Some are so fearful, and they are the ones who will have you believe they only fear God. But they don’t. They fear social uprisings, they fear challenges to their power, they fear immigrants and languages that aren’t English. They fear cultural practices they can’t recognize and worst of all, they fear that others, from whom they have taken unjustly, will overthrow them. They fear Justice, and, in that way, they really do fear God—but only so much as they fear their own mortality. They know what they have done, and they fear the inevitable that will come from it.
I don’t fear my own mortality. It does not frighten me when suggested that heterosexuals might be a minority. It does not frighten me when suggested that the US government is an unlawful one built on the blood of the peoples of First Nations who should govern this land instead. It does not frighten me when suggested that gender is fluid and its fluidity be observed in natural phenomena outside of the constraints of human interpretation. I think, so what? So we will move. So we will expand to accommodate these truths. It is only in our making to evolve. Things weren’t meant to be this way forever. Transformation is enthralling, and falsehood, as the Quranic verse goes, by nature will perish. For those who truly fear God, will welcome God’s Judgment. I look forward to answering for all I’ve done wrong. I look forward to transforming.
8 thoughts on “As Transformation Goes”
I want your blog posts in a book collection. I know that is the opposite of what you’re talking about in this post. But I want it for my kids. I do.
Thank you el. ❤️
I thought I was having a bad day that was essentially due to faulty thinking without no perspective. But really, this day was lighter than I thought. This post was very insightful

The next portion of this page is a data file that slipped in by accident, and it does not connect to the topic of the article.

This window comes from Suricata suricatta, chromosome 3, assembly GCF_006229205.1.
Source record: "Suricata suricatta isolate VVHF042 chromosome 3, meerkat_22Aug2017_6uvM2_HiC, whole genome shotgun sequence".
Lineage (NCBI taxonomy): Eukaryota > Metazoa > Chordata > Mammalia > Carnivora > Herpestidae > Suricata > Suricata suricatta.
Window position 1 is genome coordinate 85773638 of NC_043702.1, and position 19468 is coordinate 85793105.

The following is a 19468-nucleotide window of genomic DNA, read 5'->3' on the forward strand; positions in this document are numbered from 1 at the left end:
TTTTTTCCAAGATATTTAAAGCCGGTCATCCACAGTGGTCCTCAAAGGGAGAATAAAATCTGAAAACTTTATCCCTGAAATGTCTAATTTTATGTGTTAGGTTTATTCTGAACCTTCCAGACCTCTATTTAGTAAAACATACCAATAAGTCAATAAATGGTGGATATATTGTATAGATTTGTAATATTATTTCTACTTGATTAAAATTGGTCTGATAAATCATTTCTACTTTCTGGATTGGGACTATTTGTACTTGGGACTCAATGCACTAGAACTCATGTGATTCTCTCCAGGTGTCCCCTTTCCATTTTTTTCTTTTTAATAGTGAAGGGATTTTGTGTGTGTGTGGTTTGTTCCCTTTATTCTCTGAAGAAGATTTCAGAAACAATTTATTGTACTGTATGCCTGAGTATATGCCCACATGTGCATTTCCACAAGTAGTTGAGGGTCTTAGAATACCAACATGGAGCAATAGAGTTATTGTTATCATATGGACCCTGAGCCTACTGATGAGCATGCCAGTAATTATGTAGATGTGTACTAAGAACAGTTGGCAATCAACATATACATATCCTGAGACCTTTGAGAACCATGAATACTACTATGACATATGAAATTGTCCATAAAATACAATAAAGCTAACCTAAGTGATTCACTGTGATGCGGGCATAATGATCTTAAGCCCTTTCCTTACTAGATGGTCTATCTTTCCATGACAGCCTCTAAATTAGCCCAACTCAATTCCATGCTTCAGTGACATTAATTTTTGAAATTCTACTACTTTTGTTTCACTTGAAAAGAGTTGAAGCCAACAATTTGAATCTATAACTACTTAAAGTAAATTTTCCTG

I’m glad to hear your day was lighter than you thought Sumayah. My auntie and I were having a discussion (about women confined to societal restrictions and afraid to morph out of them). I said something like, “Well she’s either stuck in her head or she’s really stuck,” to which my auntie responded, “Then she’s really stuck. If you’re stuck in your head, you’re really stuck!”
Of course, it’s true.
When I first read this I was so moved that you used “she” instead of “he” to refer to God. I had never seen anyone do this before. I haven’t even seen female Qur’an translators do this.
Patriarchy is so prevalent that we picture genderless beings as men.
I love using “she” for God because it highlights the absurdity of a God now being characterized as female supporting or developing laws oppressive to women.
Yes, female translators unfortunately often continue the patriarchal legacy.
Lol, Saheeh International.
If you know the Ahmed Ali translation, then I liked some of his comments about gender and other things. He’s one of the only translators I’ve seen to reject “daraba” means beat and eloquently voice that opinion. Even many female translators say beat.